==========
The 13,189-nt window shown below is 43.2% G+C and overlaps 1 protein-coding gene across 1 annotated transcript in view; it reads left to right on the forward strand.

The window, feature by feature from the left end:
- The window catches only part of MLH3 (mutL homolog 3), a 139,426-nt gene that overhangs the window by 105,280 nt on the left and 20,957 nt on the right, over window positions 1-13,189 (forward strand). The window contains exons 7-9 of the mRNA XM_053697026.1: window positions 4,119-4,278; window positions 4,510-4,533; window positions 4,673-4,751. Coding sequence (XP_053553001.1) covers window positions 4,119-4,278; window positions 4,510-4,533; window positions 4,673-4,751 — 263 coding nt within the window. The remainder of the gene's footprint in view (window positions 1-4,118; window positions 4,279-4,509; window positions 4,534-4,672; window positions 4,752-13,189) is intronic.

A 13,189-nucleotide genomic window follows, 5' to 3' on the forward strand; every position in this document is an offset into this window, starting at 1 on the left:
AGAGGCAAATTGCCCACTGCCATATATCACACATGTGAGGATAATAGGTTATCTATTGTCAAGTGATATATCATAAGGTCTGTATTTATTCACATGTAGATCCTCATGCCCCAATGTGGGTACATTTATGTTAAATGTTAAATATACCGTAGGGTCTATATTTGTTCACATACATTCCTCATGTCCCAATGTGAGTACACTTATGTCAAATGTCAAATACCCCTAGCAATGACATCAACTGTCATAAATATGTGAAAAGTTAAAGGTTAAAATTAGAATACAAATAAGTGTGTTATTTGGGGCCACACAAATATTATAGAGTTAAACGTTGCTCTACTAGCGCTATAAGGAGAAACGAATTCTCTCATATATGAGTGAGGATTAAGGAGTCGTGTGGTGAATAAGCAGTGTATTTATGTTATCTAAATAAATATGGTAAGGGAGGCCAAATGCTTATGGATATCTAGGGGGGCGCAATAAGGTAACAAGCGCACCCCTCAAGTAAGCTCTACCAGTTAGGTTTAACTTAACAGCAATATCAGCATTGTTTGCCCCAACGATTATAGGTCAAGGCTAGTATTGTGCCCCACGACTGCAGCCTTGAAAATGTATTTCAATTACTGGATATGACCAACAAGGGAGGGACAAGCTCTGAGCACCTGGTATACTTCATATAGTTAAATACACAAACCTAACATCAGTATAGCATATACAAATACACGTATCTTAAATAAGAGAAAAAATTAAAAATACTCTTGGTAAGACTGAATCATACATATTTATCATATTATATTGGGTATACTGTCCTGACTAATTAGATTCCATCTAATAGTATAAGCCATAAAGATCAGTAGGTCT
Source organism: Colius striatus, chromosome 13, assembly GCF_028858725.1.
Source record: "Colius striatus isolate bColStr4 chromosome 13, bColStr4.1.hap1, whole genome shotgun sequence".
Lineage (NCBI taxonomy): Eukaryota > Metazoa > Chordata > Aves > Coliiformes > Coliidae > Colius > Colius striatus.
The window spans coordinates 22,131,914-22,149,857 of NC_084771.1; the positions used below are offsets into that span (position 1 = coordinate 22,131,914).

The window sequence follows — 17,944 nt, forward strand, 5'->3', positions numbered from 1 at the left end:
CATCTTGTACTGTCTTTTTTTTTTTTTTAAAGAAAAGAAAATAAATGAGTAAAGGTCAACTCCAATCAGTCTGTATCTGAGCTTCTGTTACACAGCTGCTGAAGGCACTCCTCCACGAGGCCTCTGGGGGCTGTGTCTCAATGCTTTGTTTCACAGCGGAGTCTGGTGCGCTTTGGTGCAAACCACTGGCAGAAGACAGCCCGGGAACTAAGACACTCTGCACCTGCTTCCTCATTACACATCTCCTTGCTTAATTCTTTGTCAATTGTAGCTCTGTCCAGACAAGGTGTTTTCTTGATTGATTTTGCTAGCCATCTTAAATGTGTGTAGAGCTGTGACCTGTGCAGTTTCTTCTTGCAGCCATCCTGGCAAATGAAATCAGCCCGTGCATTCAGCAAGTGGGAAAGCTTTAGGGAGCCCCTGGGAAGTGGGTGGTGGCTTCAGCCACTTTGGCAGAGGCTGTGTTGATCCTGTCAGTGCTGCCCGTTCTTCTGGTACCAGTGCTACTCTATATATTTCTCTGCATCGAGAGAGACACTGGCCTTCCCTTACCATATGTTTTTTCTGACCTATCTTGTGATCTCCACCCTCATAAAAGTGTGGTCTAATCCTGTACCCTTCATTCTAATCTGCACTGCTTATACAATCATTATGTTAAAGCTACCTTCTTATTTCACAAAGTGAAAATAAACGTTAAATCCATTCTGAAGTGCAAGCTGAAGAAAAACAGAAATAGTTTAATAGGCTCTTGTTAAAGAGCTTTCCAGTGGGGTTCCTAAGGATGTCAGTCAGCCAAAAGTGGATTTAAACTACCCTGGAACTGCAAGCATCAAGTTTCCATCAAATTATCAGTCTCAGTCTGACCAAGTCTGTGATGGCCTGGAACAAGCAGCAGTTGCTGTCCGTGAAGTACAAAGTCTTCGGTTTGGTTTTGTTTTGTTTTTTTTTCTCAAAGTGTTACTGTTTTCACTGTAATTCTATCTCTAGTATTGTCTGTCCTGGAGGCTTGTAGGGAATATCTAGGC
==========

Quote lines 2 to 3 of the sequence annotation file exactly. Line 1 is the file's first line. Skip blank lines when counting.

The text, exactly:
The window, feature by feature from the left end:
- The window catches only part of MLH3 (mutL homolog 3), a 139,426-nt gene that overhangs the window by 105,280 nt on the left and 20,957 nt on the right, over window positions 1-13,189 (forward strand). The window contains exons 7-9 of the mRNA XM_053697026.1: window positions 4,119-4,278; window positions 4,510-4,533; window positions 4,673-4,751. Coding sequence (XP_053553001.1) covers window positions 4,119-4,278; window positions 4,510-4,533; window positions 4,673-4,751 — 263 coding nt within the window. The remainder of the gene's footprint in view (window positions 1-4,118; window positions 4,279-4,509; window positions 4,534-4,672; window positions 4,752-13,189) is intronic.